Restrict Mutability of State

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"When it is not necessary to change, it is necessary not to change." — Lucius Cary


What appears at first to be a trivial observation turns out to be a subtly important one: A large number of software defects arise from the (incorrect) modification of state. It follows from this that if there is less opportunity for code to change state, there will be fewer defects that arise from state change!

Perhaps the most obvious example of restricting mutability is its most complete realization: immutability. A moratorium on state change is an idea carried to its logical conclusion in pure functional programming languages such as Haskell. But even the modest application of immutability in other programming models has a simplifying effect. If an object is immutable it can be shared freely across different parts of a program without concern for aliasing or synchronization problems. An object that does not change state is inherently thread-safe — there is no need to synchronize state change if there is no state change. An immutable object does not need locking or any other palliative workaround to achieve safety.

Depending on the language and the idiom, immutability can be expressed in the definition of a type or through the declaration of a variable. For example, Java's String class represents objects that are essentially immutable — if you want another string value, you use another string object. Immutability is particularly suitable for value objects in languages that favor predominantly reference-based semantics. In contrast, the const qualifier found in C and C++, and more strictly the immutable qualifier in D, constrain mutability through declaration. const qualification restricts mutability in terms of access rights, typically expressing the notion of read-only access rather than necessarily immutability.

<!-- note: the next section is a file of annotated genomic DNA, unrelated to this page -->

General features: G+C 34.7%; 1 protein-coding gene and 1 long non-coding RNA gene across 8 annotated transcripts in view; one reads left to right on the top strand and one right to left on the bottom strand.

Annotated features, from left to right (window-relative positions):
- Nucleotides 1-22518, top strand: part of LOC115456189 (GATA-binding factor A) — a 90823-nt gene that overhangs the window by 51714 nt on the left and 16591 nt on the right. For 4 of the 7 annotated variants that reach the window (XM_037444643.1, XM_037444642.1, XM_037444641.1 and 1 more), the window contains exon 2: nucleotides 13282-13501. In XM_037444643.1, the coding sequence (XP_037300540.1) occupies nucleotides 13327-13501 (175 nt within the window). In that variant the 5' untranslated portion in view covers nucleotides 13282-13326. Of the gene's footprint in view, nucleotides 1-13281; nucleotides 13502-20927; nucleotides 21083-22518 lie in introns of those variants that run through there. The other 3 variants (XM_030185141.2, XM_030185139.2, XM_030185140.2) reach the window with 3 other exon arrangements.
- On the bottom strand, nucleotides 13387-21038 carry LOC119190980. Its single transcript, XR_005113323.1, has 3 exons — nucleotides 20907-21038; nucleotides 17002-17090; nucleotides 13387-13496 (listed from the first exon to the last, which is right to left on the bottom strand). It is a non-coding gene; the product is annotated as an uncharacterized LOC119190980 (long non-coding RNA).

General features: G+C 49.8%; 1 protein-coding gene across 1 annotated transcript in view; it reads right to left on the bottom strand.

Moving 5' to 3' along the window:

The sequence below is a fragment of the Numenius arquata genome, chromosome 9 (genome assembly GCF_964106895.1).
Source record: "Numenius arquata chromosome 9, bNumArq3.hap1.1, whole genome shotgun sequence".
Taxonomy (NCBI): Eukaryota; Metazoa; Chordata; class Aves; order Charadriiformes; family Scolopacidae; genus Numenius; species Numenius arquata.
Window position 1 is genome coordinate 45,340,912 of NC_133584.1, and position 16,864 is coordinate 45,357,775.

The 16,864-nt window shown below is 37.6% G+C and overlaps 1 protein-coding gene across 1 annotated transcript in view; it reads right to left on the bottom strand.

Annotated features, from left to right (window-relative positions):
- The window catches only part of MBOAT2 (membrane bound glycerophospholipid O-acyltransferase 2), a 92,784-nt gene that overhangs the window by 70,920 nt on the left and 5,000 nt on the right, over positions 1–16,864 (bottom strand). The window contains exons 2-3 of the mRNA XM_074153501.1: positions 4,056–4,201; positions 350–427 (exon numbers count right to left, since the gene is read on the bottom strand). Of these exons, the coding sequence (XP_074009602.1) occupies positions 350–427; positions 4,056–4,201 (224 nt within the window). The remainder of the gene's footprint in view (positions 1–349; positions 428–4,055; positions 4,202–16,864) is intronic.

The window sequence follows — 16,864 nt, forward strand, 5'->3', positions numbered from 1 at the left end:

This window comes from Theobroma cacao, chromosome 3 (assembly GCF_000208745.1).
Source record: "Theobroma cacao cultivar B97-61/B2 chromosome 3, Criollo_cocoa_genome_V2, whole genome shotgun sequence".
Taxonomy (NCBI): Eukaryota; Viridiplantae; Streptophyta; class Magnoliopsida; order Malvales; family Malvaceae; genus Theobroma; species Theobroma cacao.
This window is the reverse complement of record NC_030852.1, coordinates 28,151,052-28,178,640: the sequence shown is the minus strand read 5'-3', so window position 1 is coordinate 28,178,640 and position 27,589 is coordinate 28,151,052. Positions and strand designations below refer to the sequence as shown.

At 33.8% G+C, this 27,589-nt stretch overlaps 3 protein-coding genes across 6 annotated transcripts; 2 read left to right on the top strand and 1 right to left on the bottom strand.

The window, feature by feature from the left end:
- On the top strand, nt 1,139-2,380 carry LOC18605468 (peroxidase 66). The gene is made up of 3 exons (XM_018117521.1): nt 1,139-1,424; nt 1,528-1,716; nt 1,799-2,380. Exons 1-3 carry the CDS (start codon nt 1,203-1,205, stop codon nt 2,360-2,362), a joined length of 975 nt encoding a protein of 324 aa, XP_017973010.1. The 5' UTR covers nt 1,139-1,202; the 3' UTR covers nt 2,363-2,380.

Perhaps a little counterintuitively, copying offers an alternative technique for restricting mutability. In languages offering a transparent syntax for passing by copy, such as C#'s struct objects and C++'s default argument passing mode, copying value objects can greatly improve encapsulation and reduce opportunities for unnecessary and unintended state change. Passing or returning a copy of a value object ensures that the caller and callee cannot interfere with one another's view of a value. But beware that this technique is somewhat error prone if the passing syntax is not transparent. If programmers have to make special efforts to remember to make the copy, such as explicitly call a clone method, they are also being given the opportunity to forget to do it. It becomes a complication that is easy to overlook rather than a simplification.

In general, make state and any modification to it as local as possible. For local variables, declare as late as possible, when a variable can be sensibly initialized. Try to avoid broadcasting mutability through public data, global and class static variables (which are essentially globals with scope etiquette), and modifier methods. Resist the temptation to mirror every getter with a setter.

Restricting mutability of state is not some kind of silver bullet you can use to shoot down all defects. But the resulting code simplification and improvement in encapsulation make it less likely that you will introduce defects, and more likely that you can change code with confidence rather than trepidation.

By Kevlin Henney

This work is licensed under a Creative Commons Attribution 3

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